A FOOT amputation scene that was not “excessive or gratuitous”, a ban on a child going to see The Suicide Squad and one person’s “terror and guilt” at bringing their child to see an unexpectedly violent movie were among the criticisms received by the Irish Film Censor last year.
However, the number of complaints to the Irish Film Classification Office (IFCO) tumbled, with cinemas forced to close for long periods due to Covid-19 restrictions.
Figures from IFCO reveal that while 20 formal complaints were lodged in 2019, there have been only nine since then.
They included only three last year, with one parent saying they felt “irresponsible” after bringing their 12-year-old son and nine-year-old daughter to see the film Free Guy.
They wrote: “I went through emotions of terror and guilt at bringing my kids to this movie as constant violence and language unfolded on the screen.”
The parent wrote that eventually her son turned to her and said: “Mammy, I don’t like this movie, it’s scary and too violent.”
“At that point, I decided, right, let’s get out of here,” the woman added.
She went home and again watched the trailer for the film with her husband, but said it gave no sense of what was in store.
“There were no signs from the trailer of the violence and killings and language it contained,” she said.
“It was a very stressful experience and I simply ask that you pay particular interest to movies like this in the future and to be extremely careful in selecting their age appropriateness.”
Another family had the opposite complaint after their 13-year-old son was refused entry to The Suicide Squad, which was rated 16.
“What world are you people living in?” the father complained. “He was with me and his mother but still wasn’t allowed to enter.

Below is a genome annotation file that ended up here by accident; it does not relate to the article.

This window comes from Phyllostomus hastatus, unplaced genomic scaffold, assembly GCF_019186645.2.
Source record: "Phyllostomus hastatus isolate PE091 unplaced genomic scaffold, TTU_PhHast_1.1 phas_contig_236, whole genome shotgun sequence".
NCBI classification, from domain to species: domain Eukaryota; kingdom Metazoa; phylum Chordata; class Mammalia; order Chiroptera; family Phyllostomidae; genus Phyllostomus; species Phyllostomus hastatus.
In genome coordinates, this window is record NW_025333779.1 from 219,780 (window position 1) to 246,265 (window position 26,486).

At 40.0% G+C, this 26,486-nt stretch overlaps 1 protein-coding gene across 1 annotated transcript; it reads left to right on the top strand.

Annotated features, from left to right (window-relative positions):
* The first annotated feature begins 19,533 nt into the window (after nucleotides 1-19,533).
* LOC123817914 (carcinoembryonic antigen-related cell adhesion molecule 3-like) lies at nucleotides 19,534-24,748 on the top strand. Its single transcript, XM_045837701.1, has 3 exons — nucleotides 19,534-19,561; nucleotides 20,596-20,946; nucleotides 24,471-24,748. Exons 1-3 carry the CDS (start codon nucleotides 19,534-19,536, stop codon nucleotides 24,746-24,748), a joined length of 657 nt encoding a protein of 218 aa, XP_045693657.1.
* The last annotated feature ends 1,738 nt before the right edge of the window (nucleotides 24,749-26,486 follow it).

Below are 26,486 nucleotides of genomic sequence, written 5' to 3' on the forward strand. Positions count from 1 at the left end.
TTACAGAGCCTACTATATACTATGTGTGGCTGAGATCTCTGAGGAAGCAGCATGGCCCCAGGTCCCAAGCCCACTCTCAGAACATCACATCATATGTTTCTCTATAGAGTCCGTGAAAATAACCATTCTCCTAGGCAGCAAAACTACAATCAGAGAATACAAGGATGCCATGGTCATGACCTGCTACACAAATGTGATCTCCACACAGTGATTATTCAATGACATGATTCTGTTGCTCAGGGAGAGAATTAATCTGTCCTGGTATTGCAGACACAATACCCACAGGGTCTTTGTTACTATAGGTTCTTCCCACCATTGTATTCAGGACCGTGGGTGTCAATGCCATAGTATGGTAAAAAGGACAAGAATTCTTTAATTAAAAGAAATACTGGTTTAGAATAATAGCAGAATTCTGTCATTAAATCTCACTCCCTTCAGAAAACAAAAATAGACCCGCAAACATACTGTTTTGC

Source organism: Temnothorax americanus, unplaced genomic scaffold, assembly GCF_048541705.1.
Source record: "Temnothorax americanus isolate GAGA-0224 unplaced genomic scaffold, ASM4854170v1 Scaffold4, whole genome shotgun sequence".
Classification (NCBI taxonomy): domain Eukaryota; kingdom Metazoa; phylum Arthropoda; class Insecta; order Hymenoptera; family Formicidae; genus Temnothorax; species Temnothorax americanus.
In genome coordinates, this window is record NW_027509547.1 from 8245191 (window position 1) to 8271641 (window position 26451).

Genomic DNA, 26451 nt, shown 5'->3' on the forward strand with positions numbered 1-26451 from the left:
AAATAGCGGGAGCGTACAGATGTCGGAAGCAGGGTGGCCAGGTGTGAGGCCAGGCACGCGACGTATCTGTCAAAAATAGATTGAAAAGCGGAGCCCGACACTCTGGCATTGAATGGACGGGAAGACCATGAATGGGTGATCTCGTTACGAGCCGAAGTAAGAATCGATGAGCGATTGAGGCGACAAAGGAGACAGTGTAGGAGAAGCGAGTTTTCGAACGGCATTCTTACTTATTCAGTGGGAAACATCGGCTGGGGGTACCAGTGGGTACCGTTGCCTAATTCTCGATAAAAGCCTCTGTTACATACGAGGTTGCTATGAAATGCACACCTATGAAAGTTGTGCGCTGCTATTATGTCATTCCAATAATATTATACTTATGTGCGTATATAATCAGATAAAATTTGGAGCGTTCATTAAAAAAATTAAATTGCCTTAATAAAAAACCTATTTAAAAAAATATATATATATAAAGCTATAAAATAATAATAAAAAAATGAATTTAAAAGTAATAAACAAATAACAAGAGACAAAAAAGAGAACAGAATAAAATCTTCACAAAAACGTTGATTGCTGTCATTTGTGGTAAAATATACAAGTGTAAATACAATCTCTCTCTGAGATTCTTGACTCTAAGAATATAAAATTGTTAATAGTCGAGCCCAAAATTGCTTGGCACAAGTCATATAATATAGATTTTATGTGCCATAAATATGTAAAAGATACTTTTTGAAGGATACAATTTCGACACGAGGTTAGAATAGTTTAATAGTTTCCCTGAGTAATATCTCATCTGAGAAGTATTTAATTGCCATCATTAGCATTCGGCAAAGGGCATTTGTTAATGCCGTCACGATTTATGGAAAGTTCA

“I think you people want to totally destroy the film industry. There is nothing in The Suicide Squad, so how on earth could you rate it 16?”
The man said “stupid decisions” had ruined their night, and it should be up to parents to decide what their children can and cannot see.
Another complaint said horror movie In the Earth had been harshly given a classification for only those over 18.
It read: “While undoubtedly graphic and unpleasant, the foot amputation scene was in a medical context and, compared to other psychedelic/horror films like Midsommar (with graphic, close-up scenes of faces and legs being smashed), I don’t think the violence here was nearly as excessive or gratuitous.”
The complaint said that for a film with “heavy psychedelic elements” such as In the Earth, a 16 rating would have been more suitable.
A spokesperson said: “IFCO welcomes such input, and this feedback informs any re-evaluation of classification guidelines and age bands, ensuring that they are properly reflective of the public expectation of the office.”